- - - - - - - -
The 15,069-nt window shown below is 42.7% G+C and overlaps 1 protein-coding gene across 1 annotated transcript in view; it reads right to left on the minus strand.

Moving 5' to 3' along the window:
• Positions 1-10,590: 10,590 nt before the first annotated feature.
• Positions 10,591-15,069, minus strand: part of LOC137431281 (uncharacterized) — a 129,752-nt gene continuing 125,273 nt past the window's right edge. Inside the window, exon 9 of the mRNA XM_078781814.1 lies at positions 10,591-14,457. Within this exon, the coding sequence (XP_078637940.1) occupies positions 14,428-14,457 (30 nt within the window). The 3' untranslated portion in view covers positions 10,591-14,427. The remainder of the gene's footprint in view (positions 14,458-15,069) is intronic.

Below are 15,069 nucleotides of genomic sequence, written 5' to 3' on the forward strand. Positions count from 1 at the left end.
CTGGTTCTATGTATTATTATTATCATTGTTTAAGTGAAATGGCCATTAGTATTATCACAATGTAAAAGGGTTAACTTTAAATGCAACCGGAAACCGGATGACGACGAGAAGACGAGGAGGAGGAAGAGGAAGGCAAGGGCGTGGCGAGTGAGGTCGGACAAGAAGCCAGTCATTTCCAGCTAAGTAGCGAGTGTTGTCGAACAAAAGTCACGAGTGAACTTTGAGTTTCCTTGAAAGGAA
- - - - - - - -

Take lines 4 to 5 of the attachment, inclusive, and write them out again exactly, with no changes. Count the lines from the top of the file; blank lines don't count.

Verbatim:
• Positions 10,591-15,069, minus strand: part of LOC137431281 (uncharacterized) — a 129,752-nt gene continuing 125,273 nt past the window's right edge. Inside the window, exon 9 of the mRNA XM_078781814.1 lies at positions 10,591-14,457. Within this exon, the coding sequence (XP_078637940.1) occupies positions 14,428-14,457 (30 nt within the window). The 3' untranslated portion in view covers positions 10,591-14,427. The remainder of the gene's footprint in view (positions 14,458-15,069) is intronic.

Below are 15,069 nucleotides of genomic sequence, written 5' to 3' on the forward strand. Positions count from 1 at the left end.